Meshkeris, Veronika (St. Petersburg/Russia):

Rich iconographic material and written sources testify to the highly developed musical culture of Eastern Parthian territories (Parthyena and Margiana). The famous rhythm from Old Nasi, irrespective of the problem of their provenance, are a result of the perception of Hellenistic culture by the early Arsacida. An East-Hellenistic synthesis of the instruments on the Nisa rhythm and Western Parthian parallels on terracottas. A list of Parthian musical instruments in Herodian and Plutarch, the "Asiatic cither" (Strabo), representations on Parthian coins. The minstrely at the courts of Parthian nobles (and rhythm from Olbia). "Musical" friezes of the Nisa rhythm and friezes of Parthian and Kushan architecture, their common genesis, Hellenistic-Eastern synthesis, frieze compositions with the depiction of musicians holding various instruments which alternate with decoration elements (grapes, hop) connected with ritual libation as a trait in common in the architecture of Hellenized East (Hatra, Surkh Kotal, Taxila, Fayaz-tepe, Khalchayan etc.). A problem of "musical" friezes in the architecture of palace-temple complexes in connection with further reconstruction and study of architectonics of standard monumental structures. Unlike Parthyena, Margiana was a centre of distinctive stringed instruments and of peculiar funeral rites of Musian character. The short lute was a traditional folk instrument there (its local name was brabat). The ritual theme of the well-known vase from Old merv and ritual scenes depicting musicians on objects of Eastern tereutics, which are connected with Mihragan, an Iranian and Middle Asian analogy of the Dionysus festivals. The musical culture of Eastern Parthia in the light of new research of hellenistic topics and of the instrumental art of Bactri (Takht-i Sanguin, Zart-tepe, Old Termez, Dal verzin-tepe, the Bartym goblet). The confluence of two different art schools - lite and alien that in Parthyena and traditional local that in Margiana- is a synthesis that determined originality of the musical culture of Eastern Parthia.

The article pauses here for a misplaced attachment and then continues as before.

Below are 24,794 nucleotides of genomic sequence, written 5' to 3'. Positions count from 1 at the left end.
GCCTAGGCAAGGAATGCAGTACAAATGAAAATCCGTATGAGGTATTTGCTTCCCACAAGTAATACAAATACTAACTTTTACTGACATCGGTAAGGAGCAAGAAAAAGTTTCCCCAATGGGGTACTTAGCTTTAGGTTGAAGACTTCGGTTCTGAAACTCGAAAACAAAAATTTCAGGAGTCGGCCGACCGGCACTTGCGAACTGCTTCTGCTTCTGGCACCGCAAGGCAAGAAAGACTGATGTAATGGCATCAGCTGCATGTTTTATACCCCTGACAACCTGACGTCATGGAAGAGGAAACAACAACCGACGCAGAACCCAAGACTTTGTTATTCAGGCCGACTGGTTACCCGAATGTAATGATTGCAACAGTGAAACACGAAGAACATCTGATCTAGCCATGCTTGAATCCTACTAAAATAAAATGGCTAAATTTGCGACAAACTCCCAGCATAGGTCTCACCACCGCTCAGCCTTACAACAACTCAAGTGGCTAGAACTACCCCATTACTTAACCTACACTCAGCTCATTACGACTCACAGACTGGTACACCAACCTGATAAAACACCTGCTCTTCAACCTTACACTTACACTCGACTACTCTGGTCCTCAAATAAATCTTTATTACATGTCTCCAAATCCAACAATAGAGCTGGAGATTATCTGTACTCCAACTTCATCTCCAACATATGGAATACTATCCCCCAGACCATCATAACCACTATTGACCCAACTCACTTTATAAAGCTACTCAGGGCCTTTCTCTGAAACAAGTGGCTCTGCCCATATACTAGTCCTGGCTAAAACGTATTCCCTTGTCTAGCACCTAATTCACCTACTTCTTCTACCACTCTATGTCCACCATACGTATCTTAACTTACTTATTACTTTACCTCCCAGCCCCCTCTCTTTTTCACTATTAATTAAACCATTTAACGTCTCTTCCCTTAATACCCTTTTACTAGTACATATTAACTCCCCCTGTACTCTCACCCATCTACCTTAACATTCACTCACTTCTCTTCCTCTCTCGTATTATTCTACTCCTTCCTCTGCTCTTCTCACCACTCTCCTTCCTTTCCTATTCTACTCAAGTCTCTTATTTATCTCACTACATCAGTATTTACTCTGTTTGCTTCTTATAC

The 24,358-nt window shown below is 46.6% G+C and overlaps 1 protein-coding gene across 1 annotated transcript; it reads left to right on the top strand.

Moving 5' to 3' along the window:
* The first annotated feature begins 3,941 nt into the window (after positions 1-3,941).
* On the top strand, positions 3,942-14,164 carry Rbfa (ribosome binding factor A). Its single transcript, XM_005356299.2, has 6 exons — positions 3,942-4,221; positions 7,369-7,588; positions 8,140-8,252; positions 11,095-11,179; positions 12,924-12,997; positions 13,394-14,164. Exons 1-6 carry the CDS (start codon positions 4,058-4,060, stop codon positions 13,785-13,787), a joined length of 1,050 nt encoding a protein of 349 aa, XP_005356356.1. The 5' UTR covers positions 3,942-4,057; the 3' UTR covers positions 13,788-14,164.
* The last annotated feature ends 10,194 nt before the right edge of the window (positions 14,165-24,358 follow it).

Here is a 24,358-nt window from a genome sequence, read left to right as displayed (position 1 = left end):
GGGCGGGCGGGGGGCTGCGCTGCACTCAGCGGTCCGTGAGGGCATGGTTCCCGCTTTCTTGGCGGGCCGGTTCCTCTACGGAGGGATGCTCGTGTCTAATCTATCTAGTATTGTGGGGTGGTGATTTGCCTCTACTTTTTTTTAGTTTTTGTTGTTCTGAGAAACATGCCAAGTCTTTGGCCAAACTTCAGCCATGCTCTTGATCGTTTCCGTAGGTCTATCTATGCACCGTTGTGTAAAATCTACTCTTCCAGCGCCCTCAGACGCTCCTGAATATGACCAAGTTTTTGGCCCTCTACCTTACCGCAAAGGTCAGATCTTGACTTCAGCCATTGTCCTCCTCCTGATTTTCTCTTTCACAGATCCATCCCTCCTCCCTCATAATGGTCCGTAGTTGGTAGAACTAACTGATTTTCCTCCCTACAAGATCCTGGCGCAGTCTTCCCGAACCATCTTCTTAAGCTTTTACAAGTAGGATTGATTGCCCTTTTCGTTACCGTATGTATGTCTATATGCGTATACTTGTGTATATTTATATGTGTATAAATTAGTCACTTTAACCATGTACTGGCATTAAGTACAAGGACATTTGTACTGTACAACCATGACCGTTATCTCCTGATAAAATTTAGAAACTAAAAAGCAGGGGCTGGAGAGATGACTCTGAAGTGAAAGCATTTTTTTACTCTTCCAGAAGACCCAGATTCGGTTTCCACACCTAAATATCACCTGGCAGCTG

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I found this pretty interesting.  Are war drums still in use in Iranian music?  In Afghan music war drums play an integral part in the Pashtun tribal dances.  Their war drum, the "Dhol" was incorporated into the now very popular Punjabi/Sikh Banghra music.  It is also used in Nuristani/Kafiristani music, Balochi, Pashaiye, as well.

 



Edited by Afghanan
The perceptive man is he who knows about himself, for in self-knowledge and insight lays knowledge of the holiest.
~ Khushal Khan Khattak